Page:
Funding to expand summer meal access included in latest spending bill

The Consolidated Appropriations Act of 2023 would establish a permanent summer EBT program and allow summer meal sites to offer non-congregate meals.
A student holds a lunch tray
Photo: Shutterstock

Funding to expand summer meal access for students was included in a $1.7 trillion bipartisan spending bill released by the Senate earlier this week.

If passed, The Consolidated Appropriations Act of 2023 would establish a permanent summer EBT (electronic benefits transfer) program and allow non-congregate summer meals to be offered to kids in rural areas.

Under the EBT program, families would receive $40 a month per eligible child to help buy groceries while school is not in session. The bill also permits summer feeding sites in rural areas to offer non-congregate meals to children, such as grab-and-go or home delivery.

“We know too often children who are able to get healthy meals in school go hungry during the summer. This investment is a critical step to ending childhood hunger,” U.S. Senator and Chairwoman of the U.S. Senate Committee on Agriculture, Nutrition, and Forestry, Debbie Stabenow, said in a statement. “I want to thank Ranking Member John Boozman and House Education and Labor Chairman Bobby Scott for their partnership on this important effort. Our work is far from over, and I remain committed to passing a comprehensive child nutrition reauthorization, and also protecting the Supplemental Nutrition Assistance Program as we begin work on the 2023 Farm Bill.”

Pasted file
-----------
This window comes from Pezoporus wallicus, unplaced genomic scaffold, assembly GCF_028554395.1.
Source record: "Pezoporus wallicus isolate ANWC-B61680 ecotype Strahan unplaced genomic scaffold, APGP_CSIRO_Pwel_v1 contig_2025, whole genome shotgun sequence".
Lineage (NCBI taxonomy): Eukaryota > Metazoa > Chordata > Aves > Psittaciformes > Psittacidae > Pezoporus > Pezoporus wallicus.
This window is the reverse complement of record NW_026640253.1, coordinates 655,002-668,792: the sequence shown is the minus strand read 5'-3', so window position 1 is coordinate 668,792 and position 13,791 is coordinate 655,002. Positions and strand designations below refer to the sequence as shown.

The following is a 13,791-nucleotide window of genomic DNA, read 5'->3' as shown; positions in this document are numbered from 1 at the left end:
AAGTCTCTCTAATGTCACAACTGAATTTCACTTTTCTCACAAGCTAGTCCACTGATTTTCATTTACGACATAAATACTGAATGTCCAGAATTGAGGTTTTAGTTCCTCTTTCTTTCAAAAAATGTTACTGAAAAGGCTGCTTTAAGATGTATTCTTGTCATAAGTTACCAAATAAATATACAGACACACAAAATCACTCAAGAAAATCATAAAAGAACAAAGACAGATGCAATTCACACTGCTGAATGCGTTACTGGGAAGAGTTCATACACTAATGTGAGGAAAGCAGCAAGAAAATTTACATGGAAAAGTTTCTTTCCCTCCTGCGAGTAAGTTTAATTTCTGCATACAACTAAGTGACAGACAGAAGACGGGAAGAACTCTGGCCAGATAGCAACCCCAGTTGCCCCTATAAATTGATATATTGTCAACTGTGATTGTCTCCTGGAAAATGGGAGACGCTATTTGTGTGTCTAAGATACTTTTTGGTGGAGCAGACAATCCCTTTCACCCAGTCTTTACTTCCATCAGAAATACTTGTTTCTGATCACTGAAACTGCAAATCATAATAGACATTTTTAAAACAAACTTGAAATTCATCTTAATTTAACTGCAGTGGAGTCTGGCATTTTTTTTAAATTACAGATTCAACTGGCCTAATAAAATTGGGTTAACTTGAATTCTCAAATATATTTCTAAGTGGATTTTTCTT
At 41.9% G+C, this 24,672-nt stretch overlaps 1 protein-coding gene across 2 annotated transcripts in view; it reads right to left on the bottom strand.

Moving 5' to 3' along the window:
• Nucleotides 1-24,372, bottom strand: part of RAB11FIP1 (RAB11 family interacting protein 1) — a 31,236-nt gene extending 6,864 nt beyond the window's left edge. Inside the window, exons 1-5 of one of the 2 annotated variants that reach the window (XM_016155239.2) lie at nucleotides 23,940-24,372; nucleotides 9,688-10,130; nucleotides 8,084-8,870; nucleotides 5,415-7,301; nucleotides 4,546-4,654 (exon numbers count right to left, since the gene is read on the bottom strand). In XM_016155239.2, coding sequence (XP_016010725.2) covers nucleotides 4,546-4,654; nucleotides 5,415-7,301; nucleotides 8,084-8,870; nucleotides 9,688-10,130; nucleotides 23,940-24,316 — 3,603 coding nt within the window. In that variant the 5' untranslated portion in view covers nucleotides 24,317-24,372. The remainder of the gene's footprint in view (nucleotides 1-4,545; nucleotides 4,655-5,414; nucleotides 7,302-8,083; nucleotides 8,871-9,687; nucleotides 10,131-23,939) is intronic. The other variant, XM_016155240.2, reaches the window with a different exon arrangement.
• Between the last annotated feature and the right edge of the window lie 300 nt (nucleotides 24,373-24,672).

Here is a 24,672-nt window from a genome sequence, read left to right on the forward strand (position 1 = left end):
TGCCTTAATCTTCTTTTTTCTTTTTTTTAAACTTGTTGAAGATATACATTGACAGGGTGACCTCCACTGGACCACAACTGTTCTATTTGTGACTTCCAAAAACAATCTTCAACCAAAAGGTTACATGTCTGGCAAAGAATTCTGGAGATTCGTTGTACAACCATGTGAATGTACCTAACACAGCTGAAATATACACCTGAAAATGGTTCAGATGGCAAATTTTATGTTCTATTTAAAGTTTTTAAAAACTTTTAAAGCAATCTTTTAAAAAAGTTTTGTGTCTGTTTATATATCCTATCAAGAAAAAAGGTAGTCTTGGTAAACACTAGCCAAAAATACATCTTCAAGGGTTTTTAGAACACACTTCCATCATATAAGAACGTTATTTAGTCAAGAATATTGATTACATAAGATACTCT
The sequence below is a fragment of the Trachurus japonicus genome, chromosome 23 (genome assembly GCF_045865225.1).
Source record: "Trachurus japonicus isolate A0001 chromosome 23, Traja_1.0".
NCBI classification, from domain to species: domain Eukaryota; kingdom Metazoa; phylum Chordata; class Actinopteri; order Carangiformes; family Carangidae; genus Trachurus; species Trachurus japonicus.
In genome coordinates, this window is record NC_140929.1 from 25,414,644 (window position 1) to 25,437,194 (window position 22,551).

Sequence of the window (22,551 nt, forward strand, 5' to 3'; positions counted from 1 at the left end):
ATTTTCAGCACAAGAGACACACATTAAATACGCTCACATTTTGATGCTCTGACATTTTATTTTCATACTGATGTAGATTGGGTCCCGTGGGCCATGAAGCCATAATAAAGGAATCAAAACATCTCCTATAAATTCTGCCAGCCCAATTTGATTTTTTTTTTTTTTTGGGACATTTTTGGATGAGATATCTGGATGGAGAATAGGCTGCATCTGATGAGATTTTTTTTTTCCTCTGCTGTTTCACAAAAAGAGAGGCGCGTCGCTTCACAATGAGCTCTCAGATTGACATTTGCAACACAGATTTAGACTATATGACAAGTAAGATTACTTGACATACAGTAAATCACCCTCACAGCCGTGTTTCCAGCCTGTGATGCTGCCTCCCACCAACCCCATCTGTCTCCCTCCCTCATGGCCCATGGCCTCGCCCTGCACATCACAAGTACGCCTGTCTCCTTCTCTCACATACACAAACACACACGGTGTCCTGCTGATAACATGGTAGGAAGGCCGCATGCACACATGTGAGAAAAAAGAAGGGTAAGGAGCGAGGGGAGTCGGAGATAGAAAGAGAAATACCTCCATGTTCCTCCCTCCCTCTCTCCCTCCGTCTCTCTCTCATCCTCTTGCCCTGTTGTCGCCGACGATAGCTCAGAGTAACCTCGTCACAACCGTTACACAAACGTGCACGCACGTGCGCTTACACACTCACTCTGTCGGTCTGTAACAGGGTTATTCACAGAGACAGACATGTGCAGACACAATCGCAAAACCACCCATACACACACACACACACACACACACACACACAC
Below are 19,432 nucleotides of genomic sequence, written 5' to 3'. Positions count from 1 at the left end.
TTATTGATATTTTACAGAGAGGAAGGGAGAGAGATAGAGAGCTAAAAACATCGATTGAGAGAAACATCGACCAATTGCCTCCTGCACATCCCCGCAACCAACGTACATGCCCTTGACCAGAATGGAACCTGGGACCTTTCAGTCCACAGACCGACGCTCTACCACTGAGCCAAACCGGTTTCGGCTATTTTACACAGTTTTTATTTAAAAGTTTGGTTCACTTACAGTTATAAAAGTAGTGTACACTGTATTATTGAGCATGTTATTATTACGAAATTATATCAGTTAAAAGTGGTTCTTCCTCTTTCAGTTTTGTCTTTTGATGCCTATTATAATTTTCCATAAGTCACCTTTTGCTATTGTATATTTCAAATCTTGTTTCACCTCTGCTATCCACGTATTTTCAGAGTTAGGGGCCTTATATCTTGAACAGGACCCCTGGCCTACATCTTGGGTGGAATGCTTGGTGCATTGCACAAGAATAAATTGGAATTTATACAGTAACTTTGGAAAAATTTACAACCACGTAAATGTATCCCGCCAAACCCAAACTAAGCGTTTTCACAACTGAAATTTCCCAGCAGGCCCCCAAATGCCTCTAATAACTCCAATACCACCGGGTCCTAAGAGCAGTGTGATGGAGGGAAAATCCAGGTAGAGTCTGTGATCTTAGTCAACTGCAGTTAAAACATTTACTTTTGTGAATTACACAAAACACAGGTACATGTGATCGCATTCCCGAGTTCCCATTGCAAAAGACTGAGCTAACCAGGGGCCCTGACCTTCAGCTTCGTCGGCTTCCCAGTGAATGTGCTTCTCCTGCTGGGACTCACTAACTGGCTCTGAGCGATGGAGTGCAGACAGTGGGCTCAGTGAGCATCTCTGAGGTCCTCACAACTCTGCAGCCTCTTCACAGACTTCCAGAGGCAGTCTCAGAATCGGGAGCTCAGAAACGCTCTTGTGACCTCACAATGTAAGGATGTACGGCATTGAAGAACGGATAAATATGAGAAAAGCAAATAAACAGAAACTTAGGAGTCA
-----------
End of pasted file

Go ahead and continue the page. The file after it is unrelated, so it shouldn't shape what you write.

The bill also provides $30 million for school kitchen equipment grants and $3 million for school breakfast expansion grants.

Congress is rushing to pass the bill this week before government funding runs out on Friday.



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